We cheered and threw up our hands, but Pyotr stood silent and frightened. I took his hand and raised it in the air, but he did not join in with the cheer.
“You will be fine,” I said.
He turned his mouth into a weak smile and the same chill I felt yesterday when he said he would die ran through me again.
The sound of the warjacks ended the cheer and we all stared at the lumbering hulks. Any person that never saw a warjack before would truly be amazed. The combination of metal, steam and magic brought on a sense of timidity to the most hardened veteran. The Devastator, the most heavily armored warjack known in the Iron Kingdoms, passed us, followed by the streamlined Kodiak. We gathered our gear and fell into step behind the metal giants, marching toward the enemy, and to our destiny.
Twenty minutes later smoke blocked the bright sunshine that filled the pine forest.
“What’s causing all the smoke?” Pyotr said.
“Trenchers,” I said. “They throw out the hazer pots to make a smokescreen. Then, when we’re in the middle of it they open fire.”
A high whistle cut through the smoke.
“That’s the signal, keep your head down,” I said.
Everyone crouched low and readied their blunderbusses. The Devastator and Kodiak picked up speed, crashing through the forest. We increased our pace to keep up. Suddenly, like hitting an invisible wall, the air became as thick as a bog. No matter how hard we pumped our legs we couldn’t move faster than a walking pace.
I looked at Pyotr and smiled.
“That daughter of a whore, Haley, she slows us to a crawl to give them time to shoot us to bits. Don’t worry, just keep pushing ahead.”
I could barely see Pyotr next to me through the smoke. He seemed in a trance, his focus intent on the ground ahead.
Another whistle sounded and then a loud bang. The smoke swirled from a hot wind blowing back at us. Around me the roar of battle cries filled the air and as one entity we pushed forward. Like swimming against the current of a river we moved into the enemy lines. Shots erupted from blunderbusses, drowning out the rifles of the trenchers. Men screamed in agony and the Cygnarans broke their line, retreating from the hail of fire from blunderbusses and the grenades of the Devastator. I shouted to Pyotr above the noise and confusion.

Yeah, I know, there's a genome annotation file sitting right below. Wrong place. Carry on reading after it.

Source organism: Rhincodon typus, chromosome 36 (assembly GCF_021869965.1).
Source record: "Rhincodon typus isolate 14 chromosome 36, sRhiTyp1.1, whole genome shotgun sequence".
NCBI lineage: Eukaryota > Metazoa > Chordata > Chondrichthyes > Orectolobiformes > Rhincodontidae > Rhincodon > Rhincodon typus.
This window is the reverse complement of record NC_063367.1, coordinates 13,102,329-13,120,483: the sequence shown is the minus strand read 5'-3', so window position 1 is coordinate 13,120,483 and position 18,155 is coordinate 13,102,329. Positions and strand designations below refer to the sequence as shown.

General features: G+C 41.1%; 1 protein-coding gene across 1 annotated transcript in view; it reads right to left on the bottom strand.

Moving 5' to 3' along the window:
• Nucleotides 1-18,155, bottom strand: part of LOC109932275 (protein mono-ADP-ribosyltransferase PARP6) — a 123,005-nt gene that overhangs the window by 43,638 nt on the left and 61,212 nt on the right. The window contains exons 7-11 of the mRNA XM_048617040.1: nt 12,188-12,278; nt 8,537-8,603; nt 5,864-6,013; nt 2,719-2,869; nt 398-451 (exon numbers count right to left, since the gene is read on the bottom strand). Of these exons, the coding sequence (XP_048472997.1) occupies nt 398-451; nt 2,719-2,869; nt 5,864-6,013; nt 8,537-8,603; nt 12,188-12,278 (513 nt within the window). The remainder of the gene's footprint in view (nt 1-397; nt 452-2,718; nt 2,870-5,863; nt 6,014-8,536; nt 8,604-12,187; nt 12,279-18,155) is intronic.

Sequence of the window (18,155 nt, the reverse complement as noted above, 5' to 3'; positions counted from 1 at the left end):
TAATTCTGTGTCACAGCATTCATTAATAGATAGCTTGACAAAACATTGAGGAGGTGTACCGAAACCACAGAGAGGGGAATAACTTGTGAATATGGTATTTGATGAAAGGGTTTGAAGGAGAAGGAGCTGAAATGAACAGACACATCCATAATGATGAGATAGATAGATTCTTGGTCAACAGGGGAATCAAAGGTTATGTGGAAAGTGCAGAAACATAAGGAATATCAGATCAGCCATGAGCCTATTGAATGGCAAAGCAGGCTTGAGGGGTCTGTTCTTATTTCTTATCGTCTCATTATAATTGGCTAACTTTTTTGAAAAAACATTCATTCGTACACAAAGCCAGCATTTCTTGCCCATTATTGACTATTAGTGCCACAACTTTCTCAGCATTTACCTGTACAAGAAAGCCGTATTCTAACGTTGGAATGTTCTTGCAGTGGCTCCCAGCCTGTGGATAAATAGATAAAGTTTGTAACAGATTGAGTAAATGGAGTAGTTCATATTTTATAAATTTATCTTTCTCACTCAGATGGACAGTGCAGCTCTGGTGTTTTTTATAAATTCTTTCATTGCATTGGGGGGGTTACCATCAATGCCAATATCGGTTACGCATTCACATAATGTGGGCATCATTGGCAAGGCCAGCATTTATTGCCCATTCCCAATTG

“We’ve broken the trencher line! Kill anything that’s not Khadoran!”
Before he could answer I joined in with cries.
“For the Motherland! For the Motherland! For the Motherland!”
A blue silhouette appeared before me and I opened fire with my blunderbuss, never slowing or missing a stride. The recoil rocked my shoulder and the trencher fell back. I stepped over his dead body without looking down. I reloaded and fired another shot into retreating mass of Cygnar soldiers. We reached the fortified position of the trenchers, now abandoned, and jumped into the foxholes they had dug. Pyotr jumped in next to me and ducked low under the ground level. A bullet buzzed passed my ear and I fired back wildly, since I hadn’t seen my attacker. I slid to the bottom of the foxhole and reloaded my blunderbuss.
“Are you waiting for a written invitation?” I said.
Pyotr looked at me, confused, and I grabbed him by the collar.
“Your weapon, fire it, man! This is it, the real thing! They are preparing a counter charge right now, you better be ready!”
I let go of him and raised myself up to look out of hole. I set my blunderbuss into my shoulder and Pyotr pulled himself up and mimicked my stance. The ground shook as the warjacks moved about. The Devastator continued to fire its grenades, the Kodiak created huge clouds of deadly hot steam, melting snow completely down to the mud. The Kovnik stood in the middle of the field and gave orders, unafraid of the shots flying around him and ricocheting off his armor.
I could feel the air change, as if charged with electricity. I took a deep breath and prepared for the wave of men and metal that I knew moved towards us for a counter attack. Pyotr let out a small whimper. I almost turned to scold him when one of the biggest warjacks I had ever seen came into view. It seemed to pulse with electricity. A sudden bolt of lightning erupted from the coils on its back and struck the Kovnik ahead of us. He fell to his knees and the ‘jack charged straight for our hole. The faceplate grinned at us, foreshadowing our doom.
“Aim for the body, fire on my mark!” I said. “We can take it down if we concentrate our fire!”
Pyotr screamed like a madman and fled our foxhole, running towards our camp, away from the enemy. I turned and started to scramble out of the hole after him and cursed him.